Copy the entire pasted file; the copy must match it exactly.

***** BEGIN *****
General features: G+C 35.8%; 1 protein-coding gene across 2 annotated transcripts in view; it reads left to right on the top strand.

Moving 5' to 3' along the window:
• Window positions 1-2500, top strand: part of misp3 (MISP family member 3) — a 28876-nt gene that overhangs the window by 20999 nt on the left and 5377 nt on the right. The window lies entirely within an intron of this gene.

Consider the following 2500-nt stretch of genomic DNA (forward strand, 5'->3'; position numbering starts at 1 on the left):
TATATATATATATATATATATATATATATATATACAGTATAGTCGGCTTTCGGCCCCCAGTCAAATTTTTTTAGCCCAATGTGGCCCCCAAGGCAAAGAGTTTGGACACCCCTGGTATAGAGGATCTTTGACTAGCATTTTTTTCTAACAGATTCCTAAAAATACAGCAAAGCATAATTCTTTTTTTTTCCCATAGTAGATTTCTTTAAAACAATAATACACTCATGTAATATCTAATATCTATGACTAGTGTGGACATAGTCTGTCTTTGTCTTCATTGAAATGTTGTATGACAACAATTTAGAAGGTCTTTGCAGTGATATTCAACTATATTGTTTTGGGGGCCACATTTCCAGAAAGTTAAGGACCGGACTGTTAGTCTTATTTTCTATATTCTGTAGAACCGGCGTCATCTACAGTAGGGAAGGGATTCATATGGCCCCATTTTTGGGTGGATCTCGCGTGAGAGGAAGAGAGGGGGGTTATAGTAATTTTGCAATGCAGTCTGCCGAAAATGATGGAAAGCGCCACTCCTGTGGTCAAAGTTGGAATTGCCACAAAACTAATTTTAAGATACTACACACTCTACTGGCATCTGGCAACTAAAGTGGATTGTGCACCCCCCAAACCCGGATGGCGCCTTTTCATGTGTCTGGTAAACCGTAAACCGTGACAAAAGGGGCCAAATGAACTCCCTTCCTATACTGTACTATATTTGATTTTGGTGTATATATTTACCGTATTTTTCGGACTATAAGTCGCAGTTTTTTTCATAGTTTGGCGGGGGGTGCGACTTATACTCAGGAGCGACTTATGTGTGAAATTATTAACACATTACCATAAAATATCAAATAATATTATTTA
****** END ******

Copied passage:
General features: G+C 35.8%; 1 protein-coding gene across 2 annotated transcripts in view; it reads left to right on the top strand.

Moving 5' to 3' along the window:
• Window positions 1-2500, top strand: part of misp3 (MISP family member 3) — a 28876-nt gene that overhangs the window by 20999 nt on the left and 5377 nt on the right. The window lies entirely within an intron of this gene.

Consider the following 2500-nt stretch of genomic DNA (forward strand, 5'->3'; position numbering starts at 1 on the left):
TATATATATATATATATATATATATATATATATACAGTATAGTCGGCTTTCGGCCCCCAGTCAAATTTTTTTAGCCCAATGTGGCCCCCAAGGCAAAGAGTTTGGACACCCCTGGTATAGAGGATCTTTGACTAGCATTTTTTTCTAACAGATTCCTAAAAATACAGCAAAGCATAATTCTTTTTTTTTCCCATAGTAGATTTCTTTAAAACAATAATACACTCATGTAATATCTAATATCTATGACTAGTGTGGACATAGTCTGTCTTTGTCTTCATTGAAATGTTGTATGACAACAATTTAGAAGGTCTTTGCAGTGATATTCAACTATATTGTTTTGGGGGCCACATTTCCAGAAAGTTAAGGACCGGACTGTTAGTCTTATTTTCTATATTCTGTAGAACCGGCGTCATCTACAGTAGGGAAGGGATTCATATGGCCCCATTTTTGGGTGGATCTCGCGTGAGAGGAAGAGAGGGGGGTTATAGTAATTTTGCAATGCAGTCTGCCGAAAATGATGGAAAGCGCCACTCCTGTGGTCAAAGTTGGAATTGCCACAAAACTAATTTTAAGATACTACACACTCTACTGGCATCTGGCAACTAAAGTGGATTGTGCACCCCCCAAACCCGGATGGCGCCTTTTCATGTGTCTGGTAAACCGTAAACCGTGACAAAAGGGGCCAAATGAACTCCCTTCCTATACTGTACTATATTTGATTTTGGTGTATATATTTACCGTATTTTTCGGACTATAAGTCGCAGTTTTTTTCATAGTTTGGCGGGGGGTGCGACTTATACTCAGGAGCGACTTATGTGTGAAATTATTAACACATTACCATAAAATATCAAATAATATTATTTA